Bronze Horseman

Medny vsadnik

This is the first monument to Peter I in Saint Petersburg and the most famous symbol of the city on the Neva River. Despite the name, given by the popular Alexander Pushkin's poem of the similar name, the statue is made of bronze.

The concept of the monument was elaborated by such prominent figures as, for instance, Empress Catherine II, Diderot and Voltaire. For three years French sculptor Etienne Maurice Falconet was working on a mock-up for the Bronze Horseman. Catherine II wanted to see Peter I riding a horse, holding a scepter or a staff in his hand like Roman Pope. Sculptor himself thought of the image of the tsar as of the creator and benefactor of his country, wearing simple and light clothes, while the rock-themed pedestal would symbolize all the difficulties Peter I overcame. As the pedestal, an enormous monolith boulder called the Thunder Stone (1,600 tons) was used. It took several months only to get it to the place. And that was a replacement of the biggest monolith in human history! The pedestal is wave-shaped as a reminder of the fact that in was Peter I who gave Russia its access to the sea.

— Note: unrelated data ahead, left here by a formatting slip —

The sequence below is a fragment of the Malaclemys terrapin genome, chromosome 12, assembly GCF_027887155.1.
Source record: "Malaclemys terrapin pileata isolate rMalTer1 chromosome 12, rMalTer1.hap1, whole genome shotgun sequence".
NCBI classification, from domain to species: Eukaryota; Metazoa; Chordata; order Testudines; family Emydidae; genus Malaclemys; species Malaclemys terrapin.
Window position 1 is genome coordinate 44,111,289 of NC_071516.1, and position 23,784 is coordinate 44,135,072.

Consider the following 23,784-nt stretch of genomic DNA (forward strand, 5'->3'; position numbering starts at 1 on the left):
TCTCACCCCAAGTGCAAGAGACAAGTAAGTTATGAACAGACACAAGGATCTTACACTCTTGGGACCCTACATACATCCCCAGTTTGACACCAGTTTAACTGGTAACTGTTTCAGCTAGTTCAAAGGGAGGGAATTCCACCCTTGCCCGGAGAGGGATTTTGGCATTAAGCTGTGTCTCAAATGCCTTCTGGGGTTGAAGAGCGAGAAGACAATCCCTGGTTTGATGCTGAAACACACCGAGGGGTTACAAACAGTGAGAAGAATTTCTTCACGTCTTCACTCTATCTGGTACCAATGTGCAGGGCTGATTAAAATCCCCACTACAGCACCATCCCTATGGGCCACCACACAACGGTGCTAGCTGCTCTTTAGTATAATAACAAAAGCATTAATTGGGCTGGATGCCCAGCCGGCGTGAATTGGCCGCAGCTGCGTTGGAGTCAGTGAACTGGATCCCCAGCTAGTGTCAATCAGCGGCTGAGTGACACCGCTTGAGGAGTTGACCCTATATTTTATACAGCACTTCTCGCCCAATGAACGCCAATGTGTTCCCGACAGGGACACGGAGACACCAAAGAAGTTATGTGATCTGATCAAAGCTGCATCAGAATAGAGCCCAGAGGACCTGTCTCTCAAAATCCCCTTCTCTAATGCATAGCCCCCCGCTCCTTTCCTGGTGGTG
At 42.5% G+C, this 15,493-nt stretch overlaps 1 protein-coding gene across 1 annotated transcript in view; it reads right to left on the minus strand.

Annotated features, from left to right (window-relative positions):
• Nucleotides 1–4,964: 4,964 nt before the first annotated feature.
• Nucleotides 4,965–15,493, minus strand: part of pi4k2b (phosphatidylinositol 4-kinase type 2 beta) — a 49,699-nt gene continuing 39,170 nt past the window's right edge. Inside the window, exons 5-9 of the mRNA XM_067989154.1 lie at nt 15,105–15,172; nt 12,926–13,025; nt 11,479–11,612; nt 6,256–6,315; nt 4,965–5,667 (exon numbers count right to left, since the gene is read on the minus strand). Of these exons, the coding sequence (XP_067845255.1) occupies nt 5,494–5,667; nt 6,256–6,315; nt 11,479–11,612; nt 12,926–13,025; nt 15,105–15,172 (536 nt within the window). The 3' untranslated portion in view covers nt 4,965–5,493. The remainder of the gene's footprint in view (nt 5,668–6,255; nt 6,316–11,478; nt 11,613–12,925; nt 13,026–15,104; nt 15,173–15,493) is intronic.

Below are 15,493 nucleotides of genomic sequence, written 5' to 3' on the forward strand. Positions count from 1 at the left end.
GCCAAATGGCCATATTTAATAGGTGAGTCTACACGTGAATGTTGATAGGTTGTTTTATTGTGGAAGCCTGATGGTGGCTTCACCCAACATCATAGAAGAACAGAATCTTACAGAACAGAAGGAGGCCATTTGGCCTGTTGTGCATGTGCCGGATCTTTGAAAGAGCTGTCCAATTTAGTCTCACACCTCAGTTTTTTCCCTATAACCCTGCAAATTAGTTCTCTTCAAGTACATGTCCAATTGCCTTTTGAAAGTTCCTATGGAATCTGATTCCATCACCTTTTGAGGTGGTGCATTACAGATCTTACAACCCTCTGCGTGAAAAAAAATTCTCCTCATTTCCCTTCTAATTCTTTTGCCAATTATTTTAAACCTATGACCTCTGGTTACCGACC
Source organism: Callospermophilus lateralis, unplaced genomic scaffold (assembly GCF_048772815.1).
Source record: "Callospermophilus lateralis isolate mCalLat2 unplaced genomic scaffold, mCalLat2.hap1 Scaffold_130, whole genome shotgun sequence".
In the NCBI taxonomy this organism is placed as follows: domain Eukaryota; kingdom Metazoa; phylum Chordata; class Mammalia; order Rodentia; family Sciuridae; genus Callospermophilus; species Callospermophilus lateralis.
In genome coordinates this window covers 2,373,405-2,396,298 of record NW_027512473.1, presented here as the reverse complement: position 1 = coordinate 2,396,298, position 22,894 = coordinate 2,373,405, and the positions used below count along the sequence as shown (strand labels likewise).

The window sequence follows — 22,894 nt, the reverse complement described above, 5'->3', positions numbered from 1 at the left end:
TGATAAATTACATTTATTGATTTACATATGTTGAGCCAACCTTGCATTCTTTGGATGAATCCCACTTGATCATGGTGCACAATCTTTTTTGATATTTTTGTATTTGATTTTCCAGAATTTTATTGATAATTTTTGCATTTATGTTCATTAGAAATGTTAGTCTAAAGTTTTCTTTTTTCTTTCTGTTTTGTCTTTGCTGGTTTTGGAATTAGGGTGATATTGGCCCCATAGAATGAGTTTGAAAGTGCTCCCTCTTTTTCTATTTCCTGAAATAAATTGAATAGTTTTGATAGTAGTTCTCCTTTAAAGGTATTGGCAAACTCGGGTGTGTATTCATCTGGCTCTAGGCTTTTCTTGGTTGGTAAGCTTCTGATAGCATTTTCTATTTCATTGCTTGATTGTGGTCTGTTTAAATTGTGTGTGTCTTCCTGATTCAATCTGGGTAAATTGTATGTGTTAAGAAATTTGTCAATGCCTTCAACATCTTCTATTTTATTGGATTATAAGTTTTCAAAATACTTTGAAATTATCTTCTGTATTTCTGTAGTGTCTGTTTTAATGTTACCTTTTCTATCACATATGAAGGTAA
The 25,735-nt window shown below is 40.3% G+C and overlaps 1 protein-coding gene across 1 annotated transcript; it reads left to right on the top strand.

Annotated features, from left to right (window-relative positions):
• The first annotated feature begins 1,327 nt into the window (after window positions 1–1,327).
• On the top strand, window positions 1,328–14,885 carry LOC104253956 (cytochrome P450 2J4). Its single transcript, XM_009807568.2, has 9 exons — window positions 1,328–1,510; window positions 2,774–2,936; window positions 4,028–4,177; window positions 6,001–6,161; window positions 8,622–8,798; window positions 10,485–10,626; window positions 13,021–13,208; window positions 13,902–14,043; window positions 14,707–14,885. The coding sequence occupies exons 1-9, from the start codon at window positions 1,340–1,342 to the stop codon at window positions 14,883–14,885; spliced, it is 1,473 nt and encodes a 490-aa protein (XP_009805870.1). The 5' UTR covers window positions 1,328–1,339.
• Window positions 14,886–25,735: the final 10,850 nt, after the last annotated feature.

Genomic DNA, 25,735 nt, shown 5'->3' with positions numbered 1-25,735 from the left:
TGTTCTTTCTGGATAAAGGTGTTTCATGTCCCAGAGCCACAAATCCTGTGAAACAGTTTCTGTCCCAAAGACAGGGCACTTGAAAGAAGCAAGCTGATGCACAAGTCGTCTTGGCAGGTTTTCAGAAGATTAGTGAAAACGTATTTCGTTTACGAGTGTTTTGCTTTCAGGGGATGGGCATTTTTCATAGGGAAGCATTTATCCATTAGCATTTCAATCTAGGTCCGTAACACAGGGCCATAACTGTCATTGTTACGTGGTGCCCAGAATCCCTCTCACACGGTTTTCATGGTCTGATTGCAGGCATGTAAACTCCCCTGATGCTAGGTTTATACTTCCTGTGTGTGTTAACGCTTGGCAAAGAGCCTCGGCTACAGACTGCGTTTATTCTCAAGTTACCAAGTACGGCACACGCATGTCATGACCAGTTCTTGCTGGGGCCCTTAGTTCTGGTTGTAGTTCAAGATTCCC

In 1782 the Bronze Horseman was unveiled. The legend has it that the spirit of Peter the Great will protect the city as long as the monument stands. Thus, in 1812 the authorities were considering evacuating the monument. That time a person who is believed to be major Baturin was being haunted every night by the very same dream. In that dream the statue of Peter I came alive and rode towards the palace of Emperor Alexander I. The Emperor went out to meet with his forefather and Peter told him: "Young man, what have you done with my Russia? But as long as I stand on my place, my city has nothing to worry about." After that the Horseman turned his horse back and only the sound of hoofs striking the pediment could be heard. Alexander I was told about that dream. And it is said that this dream was the reason why the Emperor canceled his decision to evacuate the monument during the French Invasion of Russia.

There are few who know that one of the city's most popular symbols is looking at it with "love" in his eyes, as they were made in the shape of hearts! Due to the fact that Catherine II rejected Falconet's designs of sculpture's head on multiple occasions, an apprentice of the sculptor, young Marie-Anne Collot undertook to create the tsar's face. There is a legend that says that she managed to do the work in one night, by that declaring her love to her mentor. By the way, later she even married Falconet's son, but the marriage was unfortunate and soon they got divorced.

Address: Senatskaya Sq. (Senatskaya ploschad)
How to reach: Nevskiy Prospekt, Gostiny Dvor, Sennaya Ploschad, Sadovaya metro stations
Coordinates: 59.936385, 30.302150